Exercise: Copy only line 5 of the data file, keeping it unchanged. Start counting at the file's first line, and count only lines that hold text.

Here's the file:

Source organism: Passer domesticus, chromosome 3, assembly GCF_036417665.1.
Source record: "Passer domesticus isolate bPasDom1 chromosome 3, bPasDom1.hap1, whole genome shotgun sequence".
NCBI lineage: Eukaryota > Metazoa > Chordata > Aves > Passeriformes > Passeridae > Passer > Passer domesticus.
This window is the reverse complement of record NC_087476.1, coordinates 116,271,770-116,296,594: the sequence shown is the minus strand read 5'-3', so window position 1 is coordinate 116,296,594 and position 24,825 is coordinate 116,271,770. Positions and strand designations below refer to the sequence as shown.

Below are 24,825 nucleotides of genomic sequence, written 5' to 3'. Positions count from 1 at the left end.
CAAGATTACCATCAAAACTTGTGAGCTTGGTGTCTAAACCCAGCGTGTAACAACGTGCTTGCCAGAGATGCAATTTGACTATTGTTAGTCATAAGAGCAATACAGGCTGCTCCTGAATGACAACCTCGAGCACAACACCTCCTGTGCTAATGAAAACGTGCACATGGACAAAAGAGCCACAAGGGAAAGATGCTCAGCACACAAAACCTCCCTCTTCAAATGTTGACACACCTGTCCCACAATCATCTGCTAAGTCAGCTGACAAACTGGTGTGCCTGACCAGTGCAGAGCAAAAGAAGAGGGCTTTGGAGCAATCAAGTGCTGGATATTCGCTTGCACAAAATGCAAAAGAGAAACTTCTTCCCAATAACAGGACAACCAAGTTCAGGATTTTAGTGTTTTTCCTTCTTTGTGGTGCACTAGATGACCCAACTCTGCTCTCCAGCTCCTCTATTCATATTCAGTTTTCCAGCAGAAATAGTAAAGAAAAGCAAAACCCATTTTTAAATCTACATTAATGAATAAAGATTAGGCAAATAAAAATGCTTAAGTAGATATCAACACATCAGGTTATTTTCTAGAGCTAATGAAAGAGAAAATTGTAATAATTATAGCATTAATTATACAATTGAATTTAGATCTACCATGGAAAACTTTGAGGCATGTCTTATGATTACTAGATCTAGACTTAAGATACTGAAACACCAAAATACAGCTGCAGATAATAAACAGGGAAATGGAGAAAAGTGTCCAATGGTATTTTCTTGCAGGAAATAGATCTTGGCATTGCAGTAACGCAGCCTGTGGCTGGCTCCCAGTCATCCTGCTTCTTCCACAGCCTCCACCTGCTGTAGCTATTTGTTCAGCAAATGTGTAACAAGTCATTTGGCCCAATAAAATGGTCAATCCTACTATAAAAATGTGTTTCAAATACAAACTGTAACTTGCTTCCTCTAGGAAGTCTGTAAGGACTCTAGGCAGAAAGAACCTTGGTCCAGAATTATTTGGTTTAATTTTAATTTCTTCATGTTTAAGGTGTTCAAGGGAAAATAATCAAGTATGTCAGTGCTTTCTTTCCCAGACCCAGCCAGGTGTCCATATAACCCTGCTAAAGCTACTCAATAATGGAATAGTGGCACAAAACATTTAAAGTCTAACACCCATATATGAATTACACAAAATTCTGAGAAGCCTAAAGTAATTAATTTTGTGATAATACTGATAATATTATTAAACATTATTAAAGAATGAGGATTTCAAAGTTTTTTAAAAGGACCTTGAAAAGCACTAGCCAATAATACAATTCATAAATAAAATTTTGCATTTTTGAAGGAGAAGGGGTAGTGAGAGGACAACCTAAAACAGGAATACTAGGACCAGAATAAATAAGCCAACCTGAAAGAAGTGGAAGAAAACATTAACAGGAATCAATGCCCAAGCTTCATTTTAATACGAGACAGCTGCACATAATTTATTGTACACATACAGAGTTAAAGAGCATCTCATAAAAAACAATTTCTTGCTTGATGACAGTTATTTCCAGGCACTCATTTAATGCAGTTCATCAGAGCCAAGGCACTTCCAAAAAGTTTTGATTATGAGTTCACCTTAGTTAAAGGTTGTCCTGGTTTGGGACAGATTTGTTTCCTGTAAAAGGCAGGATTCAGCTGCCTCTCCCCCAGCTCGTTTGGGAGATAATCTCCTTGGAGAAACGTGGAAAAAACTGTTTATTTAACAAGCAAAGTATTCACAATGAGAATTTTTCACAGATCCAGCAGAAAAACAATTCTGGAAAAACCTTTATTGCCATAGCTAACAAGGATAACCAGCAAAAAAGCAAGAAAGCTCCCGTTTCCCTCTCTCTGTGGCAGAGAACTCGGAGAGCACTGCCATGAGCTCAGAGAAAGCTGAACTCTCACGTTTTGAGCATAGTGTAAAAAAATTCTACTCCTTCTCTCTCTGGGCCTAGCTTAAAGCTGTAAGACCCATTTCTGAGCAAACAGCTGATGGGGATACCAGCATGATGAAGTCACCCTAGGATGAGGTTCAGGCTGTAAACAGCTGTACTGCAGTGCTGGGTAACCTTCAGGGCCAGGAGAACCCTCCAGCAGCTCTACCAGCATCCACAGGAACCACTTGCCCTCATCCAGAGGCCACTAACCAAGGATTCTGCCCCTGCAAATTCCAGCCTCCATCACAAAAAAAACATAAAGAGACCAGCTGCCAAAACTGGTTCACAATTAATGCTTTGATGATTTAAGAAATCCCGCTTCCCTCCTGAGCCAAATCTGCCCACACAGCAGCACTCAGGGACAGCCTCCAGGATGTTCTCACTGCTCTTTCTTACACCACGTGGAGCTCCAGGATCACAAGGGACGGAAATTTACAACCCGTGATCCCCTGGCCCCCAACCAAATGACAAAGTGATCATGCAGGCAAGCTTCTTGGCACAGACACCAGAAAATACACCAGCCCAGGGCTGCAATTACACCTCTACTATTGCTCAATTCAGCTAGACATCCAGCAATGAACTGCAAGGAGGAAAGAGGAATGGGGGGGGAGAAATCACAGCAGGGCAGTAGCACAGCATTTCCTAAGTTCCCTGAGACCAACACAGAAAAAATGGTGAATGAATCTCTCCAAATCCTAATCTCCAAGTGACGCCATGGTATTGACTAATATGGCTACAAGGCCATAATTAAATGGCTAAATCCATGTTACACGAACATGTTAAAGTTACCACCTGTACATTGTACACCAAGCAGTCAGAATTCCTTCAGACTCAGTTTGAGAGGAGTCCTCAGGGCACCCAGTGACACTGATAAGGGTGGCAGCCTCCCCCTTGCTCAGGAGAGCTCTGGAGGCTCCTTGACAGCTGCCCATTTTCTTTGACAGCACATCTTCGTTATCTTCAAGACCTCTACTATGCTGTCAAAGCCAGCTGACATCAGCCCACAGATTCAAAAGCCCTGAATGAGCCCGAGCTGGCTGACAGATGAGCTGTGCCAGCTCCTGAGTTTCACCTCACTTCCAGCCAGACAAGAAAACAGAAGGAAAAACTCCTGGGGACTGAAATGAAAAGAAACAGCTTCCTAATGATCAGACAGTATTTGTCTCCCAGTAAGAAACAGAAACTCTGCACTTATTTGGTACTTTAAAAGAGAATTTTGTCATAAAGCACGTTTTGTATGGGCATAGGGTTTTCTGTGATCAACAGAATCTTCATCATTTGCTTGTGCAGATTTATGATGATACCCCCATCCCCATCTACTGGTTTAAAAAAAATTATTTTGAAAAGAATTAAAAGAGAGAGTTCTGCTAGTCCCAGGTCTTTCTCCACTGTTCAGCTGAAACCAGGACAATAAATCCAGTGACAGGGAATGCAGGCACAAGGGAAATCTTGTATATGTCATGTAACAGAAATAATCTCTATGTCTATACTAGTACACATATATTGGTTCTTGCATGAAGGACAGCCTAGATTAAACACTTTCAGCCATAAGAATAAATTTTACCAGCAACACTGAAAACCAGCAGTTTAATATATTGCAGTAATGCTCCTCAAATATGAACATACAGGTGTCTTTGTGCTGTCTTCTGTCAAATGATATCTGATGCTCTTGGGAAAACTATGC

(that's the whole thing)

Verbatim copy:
Below are 24,825 nucleotides of genomic sequence, written 5' to 3'. Positions count from 1 at the left end.